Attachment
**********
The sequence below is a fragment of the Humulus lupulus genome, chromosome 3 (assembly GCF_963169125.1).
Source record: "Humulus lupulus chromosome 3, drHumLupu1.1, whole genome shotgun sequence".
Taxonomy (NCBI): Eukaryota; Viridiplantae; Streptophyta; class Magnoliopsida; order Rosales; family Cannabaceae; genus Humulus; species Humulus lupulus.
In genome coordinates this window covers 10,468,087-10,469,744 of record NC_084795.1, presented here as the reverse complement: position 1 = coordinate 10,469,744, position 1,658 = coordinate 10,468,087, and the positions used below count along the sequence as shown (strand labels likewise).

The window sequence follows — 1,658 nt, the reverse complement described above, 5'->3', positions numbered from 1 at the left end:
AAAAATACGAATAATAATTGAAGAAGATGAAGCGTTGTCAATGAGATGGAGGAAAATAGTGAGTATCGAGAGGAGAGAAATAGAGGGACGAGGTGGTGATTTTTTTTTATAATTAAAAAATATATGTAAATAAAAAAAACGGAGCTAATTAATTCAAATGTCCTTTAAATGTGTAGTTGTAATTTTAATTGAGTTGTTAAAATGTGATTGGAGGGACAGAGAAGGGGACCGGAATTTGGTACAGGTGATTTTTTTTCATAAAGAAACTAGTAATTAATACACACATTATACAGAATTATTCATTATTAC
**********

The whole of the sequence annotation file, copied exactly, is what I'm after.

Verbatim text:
The sequence below is a fragment of the Humulus lupulus genome, chromosome 3 (assembly GCF_963169125.1).
Source record: "Humulus lupulus chromosome 3, drHumLupu1.1, whole genome shotgun sequence".
Taxonomy (NCBI): Eukaryota; Viridiplantae; Streptophyta; class Magnoliopsida; order Rosales; family Cannabaceae; genus Humulus; species Humulus lupulus.
In genome coordinates this window covers 10,468,087-10,469,744 of record NC_084795.1, presented here as the reverse complement: position 1 = coordinate 10,469,744, position 1,658 = coordinate 10,468,087, and the positions used below count along the sequence as shown (strand labels likewise).

The window sequence follows — 1,658 nt, the reverse complement described above, 5'->3', positions numbered from 1 at the left end:
AAAAATACGAATAATAATTGAAGAAGATGAAGCGTTGTCAATGAGATGGAGGAAAATAGTGAGTATCGAGAGGAGAGAAATAGAGGGACGAGGTGGTGATTTTTTTTTATAATTAAAAAATATATGTAAATAAAAAAAACGGAGCTAATTAATTCAAATGTCCTTTAAATGTGTAGTTGTAATTTTAATTGAGTTGTTAAAATGTGATTGGAGGGACAGAGAAGGGGACCGGAATTTGGTACAGGTGATTTTTTTTCATAAAGAAACTAGTAATTAATACACACATTATACAGAATTATTCATTATTAC